6. 6. to a weighted rope and moved up and down within the saturated zone in the boreholes until all salt was dissolved. Electrical resistance was measured by using digital groundwater conductivity tester, Kyowa KCM-200C, at 50 cm depth intervals within the same boreholes where the salt was introduced. Salt tracer was assumed to be flowing out of the borehole as ER increased. Changes to ER under natural conditions were compared with changes to ER under different AS rates to indicate the effect of AS on groundwater flow. DO measurements during two AS experiments with rate 100 lpm, with and without SVE and P&T were taken. DO was measured by in Situ MPTroll 9000 water quality probe. Borehole air pressure measured directly by pressure gauge from borehole covers was recorded during six tests at AS rates 50, 100, and 200 lpm with and without SVE and P&T. Results and interpretation The GWLs were monitored in BHs 1 and 17–20, for AS rate 200 lpm. GWLs rose to peak levels within the first 5 min of AS operation, after which they began to decline after 15–30 min from the start, stabilizing after 1.5 h (Fig. 4). The effect was found greatest in descending order, for BH-18 (5 m from AS BH-16), for BHs 19–20, (3–3.5 m from AS BH-16), for BH-17 (6.5 m from AS BH-16), and for BH-01 (17 m from AS BH-16). Other than for BH-18, for which there must be a special connectivity to AS BH- 16, the effect of AS was proportional to the distance from BH-16. Stabilized GWLs after 1.5 h of operation ranged from 0.2 to 0.6 m higher than the undisturbed GWL. Similar rise and decay of the mound was monitored in BHs 1, 17, and 20, for AS rates 50 and 100 lpm (Fig. 5), and for smaller injection rates (not shown). The maximum rise of GWL during AS with a rate of 200 lpm was 1.1 m observed in BH-18 (Fig. 4) which is located in the northern part that is characterized by a lower hydraulic gradient (Fig. 3). Consequent to GWL rise, the hydraulic gradient in the north changed to 0.013 (taking BHs 18 and 10 as reference) resulting in a maximum velocity of 0.13 m/day. Such velocity indicates a larger travel time of groundwater significantly beyond the normal duration of AS. Therefore, in case of a homogeneous iso- tropic aquifer the uncontrolled migration of the plume due to AS is unlikely. However, increased velocities through conduits related to aquifer’s heterogeneity and anisotropy shall be assessed (here we used tracer tests, ER, DO, and air pressure as tools for such an assessment). Realizing three possible types of motion of injected air (indicated above) and multiphase dynamics of three involved phases we upscale the monitored dynamics of the water table in the manner related to observable (by avail- able instruments) groundwater characteristics (Fig. 1). At the very early stage (Fig. 1a), air plume ABC expands around the screen of BH-16. The plume boundary can be considered as a classical free boundary (Muscat 1949; Nikolskii 1961; Polubarinova-Kochina 1977) similar to oil–water and gas–water contacts in petroleum engineering models of secondary recovery (Charny 1963). The free boundary expands from a ‘‘point’’ source (the screen of BH-16). Although water displacement in the plume is not complete, the Muscat (1949) model postulates that flow inside and outside the plume are one-phase with an abrupt jump of viscosity and density of the moving phases (air and groundwater) across the plume boundary. At this earliest stage, outside ABC groundwater moves as a result of almost radial displacement close to the expanding interface between a high air-pressure zone and nearby groundwater (at almost hydrostatic conditions). Far away from the AS source, groundwater dynamics are affected by gravity similarly to classical problems of sink-induced phreatic surface flows (Polubarinova-Kochina 1977). What makes our problem mathematically much more complicated than the Muscat problem in reservoir engineering (Muscat 1949; Polubarinova-Kochina 1977) is the existence of the second free boundary, viz. the water table, which forms a transient Fig. 3 Undisturbed natural groundwater heads in the study area before AS operation (not to scale to show the individual boreholes in the air sparging area) Environ Earth Sci 123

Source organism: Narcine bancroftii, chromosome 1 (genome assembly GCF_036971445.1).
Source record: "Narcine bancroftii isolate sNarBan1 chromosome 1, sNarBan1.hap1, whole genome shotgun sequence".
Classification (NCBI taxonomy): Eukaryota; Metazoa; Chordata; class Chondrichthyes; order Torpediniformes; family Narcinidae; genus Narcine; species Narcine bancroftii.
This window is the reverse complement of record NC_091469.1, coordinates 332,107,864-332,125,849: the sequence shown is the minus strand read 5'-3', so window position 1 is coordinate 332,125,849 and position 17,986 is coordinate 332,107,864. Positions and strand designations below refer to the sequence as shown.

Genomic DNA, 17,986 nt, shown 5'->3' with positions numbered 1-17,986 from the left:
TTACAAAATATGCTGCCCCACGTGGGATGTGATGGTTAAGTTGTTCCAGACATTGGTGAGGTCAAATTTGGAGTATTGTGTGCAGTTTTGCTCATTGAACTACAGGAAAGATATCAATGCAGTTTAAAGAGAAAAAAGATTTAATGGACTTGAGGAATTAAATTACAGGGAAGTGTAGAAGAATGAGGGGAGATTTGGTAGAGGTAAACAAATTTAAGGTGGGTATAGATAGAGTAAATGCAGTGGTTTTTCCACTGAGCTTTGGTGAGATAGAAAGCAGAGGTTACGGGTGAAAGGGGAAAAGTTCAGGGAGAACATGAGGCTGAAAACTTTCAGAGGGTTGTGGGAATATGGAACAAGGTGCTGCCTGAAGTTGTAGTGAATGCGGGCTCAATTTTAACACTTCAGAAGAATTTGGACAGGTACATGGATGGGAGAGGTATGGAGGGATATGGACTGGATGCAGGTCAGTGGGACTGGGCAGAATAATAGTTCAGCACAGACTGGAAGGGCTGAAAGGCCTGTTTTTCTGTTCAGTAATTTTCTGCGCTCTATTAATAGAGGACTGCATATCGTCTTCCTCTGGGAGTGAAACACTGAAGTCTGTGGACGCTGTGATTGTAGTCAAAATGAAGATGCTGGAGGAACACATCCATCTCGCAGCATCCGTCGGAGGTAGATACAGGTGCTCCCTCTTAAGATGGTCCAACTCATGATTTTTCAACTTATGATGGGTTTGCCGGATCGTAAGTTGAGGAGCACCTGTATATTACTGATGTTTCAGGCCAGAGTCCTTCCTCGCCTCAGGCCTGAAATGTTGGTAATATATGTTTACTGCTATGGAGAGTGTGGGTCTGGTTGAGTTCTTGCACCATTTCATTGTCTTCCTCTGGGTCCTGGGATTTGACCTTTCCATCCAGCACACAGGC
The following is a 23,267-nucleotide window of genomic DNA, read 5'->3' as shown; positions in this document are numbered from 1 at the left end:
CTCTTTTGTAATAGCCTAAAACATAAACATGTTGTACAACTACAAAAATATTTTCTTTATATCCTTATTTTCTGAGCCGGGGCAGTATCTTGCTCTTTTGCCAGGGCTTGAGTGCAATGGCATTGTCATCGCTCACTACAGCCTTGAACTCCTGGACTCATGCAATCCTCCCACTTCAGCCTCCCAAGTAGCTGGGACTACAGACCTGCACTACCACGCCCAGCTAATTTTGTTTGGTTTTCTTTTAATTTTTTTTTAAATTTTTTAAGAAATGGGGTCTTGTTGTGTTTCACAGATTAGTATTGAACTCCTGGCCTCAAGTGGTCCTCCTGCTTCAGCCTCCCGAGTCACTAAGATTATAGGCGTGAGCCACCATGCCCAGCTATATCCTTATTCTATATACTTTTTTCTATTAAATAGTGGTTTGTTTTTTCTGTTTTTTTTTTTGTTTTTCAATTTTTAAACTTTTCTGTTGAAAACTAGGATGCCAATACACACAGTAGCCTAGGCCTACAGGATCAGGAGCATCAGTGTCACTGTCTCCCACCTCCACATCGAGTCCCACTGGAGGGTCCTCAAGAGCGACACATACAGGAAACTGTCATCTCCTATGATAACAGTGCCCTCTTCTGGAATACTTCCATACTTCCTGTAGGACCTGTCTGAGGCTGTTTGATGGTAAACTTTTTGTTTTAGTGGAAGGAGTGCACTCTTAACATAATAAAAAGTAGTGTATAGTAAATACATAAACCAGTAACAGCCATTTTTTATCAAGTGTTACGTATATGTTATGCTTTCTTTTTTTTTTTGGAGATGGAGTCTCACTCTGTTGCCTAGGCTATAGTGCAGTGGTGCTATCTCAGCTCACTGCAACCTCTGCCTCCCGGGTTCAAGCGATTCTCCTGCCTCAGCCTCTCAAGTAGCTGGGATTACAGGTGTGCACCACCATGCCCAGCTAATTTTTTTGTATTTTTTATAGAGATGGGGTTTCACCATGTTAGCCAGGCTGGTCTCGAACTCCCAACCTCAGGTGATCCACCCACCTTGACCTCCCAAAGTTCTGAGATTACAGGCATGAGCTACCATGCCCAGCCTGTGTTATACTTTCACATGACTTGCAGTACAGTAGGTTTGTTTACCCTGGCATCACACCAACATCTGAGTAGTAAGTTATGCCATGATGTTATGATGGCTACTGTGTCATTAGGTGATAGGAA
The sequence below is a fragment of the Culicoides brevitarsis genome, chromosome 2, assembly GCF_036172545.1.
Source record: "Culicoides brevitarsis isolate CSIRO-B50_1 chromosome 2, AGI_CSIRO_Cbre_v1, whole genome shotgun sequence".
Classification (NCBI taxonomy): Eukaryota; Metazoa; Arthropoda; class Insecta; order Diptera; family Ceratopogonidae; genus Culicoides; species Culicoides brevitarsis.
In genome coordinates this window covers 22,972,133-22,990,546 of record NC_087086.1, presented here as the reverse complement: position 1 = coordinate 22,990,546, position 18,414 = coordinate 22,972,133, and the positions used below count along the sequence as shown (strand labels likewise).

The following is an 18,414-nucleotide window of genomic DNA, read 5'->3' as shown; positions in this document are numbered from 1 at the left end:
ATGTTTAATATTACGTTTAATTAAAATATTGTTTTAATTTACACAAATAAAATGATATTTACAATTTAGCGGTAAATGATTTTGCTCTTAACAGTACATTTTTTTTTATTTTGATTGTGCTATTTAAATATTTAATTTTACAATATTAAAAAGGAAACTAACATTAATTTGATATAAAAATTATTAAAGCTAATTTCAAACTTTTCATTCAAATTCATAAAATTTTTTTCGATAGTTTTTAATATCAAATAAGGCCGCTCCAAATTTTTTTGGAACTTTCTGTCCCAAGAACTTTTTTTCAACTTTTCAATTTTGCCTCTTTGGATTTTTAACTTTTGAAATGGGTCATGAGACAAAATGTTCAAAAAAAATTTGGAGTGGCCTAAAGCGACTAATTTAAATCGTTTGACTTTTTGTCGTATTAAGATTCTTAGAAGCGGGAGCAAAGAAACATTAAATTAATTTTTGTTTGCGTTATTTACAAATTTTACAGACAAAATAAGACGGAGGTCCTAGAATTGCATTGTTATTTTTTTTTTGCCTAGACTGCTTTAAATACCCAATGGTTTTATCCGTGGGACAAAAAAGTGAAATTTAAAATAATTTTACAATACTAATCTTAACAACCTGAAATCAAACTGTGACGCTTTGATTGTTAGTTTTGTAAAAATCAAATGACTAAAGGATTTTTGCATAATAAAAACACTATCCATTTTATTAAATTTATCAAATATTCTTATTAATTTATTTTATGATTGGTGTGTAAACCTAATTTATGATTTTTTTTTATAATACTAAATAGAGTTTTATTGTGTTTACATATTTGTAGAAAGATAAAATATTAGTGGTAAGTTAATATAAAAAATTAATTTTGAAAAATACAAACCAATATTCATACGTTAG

7. 7. (rising-decaying) mound. At a certain time (Fig. 1b) the plume apex A and C reaches the water table and the injected air breaks through into the vadose zone, i.e., points A and C separate. We interpret this moment as the peak time tp which is found to be 24.25, 11, 12.5, 24, and 11.9 min in BHs 01 and 17–20 (Fig. 4), respectively. After tp, the BH hydrographs show a recession limb, which corresponds to the slumping stage of the mound (Fig. 1c). During this stage the air flow is almost steady-state from the source to the vadose zone but groundwater is still adjusting to the created excess air-pressure by transferring the volume of water from the displaced plume (the interior of ABC in Fig. 1c) i.e., groundwater spreads laterally from the crater-shaped mound. The contaminants move radially from BH-16 together with groundwater during the period of effacing of the AS-up welled periphery of the ‘‘crater’’ (Fig. 1c). It explains the purpose of P&T as a hydrody- namic barrier to this spread. As Fig. 4 peaks show the created hydraulic gradients are very high (*0.1) but short- lived due to the decay of the mound. The pulse-type convective displacement of groundwater particles based on the assessed hydraulic conductivity and corresponding linear average velocity will not exceed several tens of centimeters during one injection pulse. We note that the most pronounced humping of the mound is detected in different pairs of monitoring wells (1 and 2 in Fig. 1). The maximum of GWL in BH-01 (Fig. 4) is delayed as it should be in mound dynamics (Kacimov 1997) because BH-01 is much farther from the source of disturbance than other wells in Fig. 4. Clearly, the lower the injection rate the smaller is the amplitude of the peak in all wells. When AS is stopped the well hydrographs show a blip with a minimum reached at tm (time minimum) = 7.3, 7, 9.5, 5, and 7.2 min in BHs 01 and 17–20, correspondingly (Fig. 4). This is in qualitative congruity with the dynamics of phreatic surface troughs, which is up well to the initial flat position (Kacimov et al. 2009). The converging hydraulic gradient—upon cessation of sparging—may be responsible for the rebound of concentration observed in the AS zone (Fig. 2c). The GWLs from seven BHs 17–20, 41–42, and 44 were observed when both AS and P&T were operated for AS rates of 10, 25, 50, 100, and 200 and P&T pumping rate of 36 lpm. There was a high water level rise at the beginning of AS/P&T operation similar in pattern to the water table rise observed during AS operation but of lesser magnitude attributed to the effect of P&T. Salt (conservative tracer) was introduced and ER mea- surements were taken without AS and at AS rates of 10, 25, and 50 lpm, to investigate the effect of AS on groundwater flow in BH-09 ER measurements started when GWL sta- bilized, i.e., 60–90 min after commencing AS operation. Figure 6 shows ER as a function of depth without AS (solutes subject to the natural groundwater flow only). ER Elapsed Time (minutes) ChangeinGroundwaterLevel(m) Fig. 4 Groundwater levels at AS rate 200 lpm Elapsed Time (minutes) ChangeinGroundwaterLevel(m) Fig. 5 Groundwater levels at AS rates 50 and 100 lpm Environ Earth Sci 123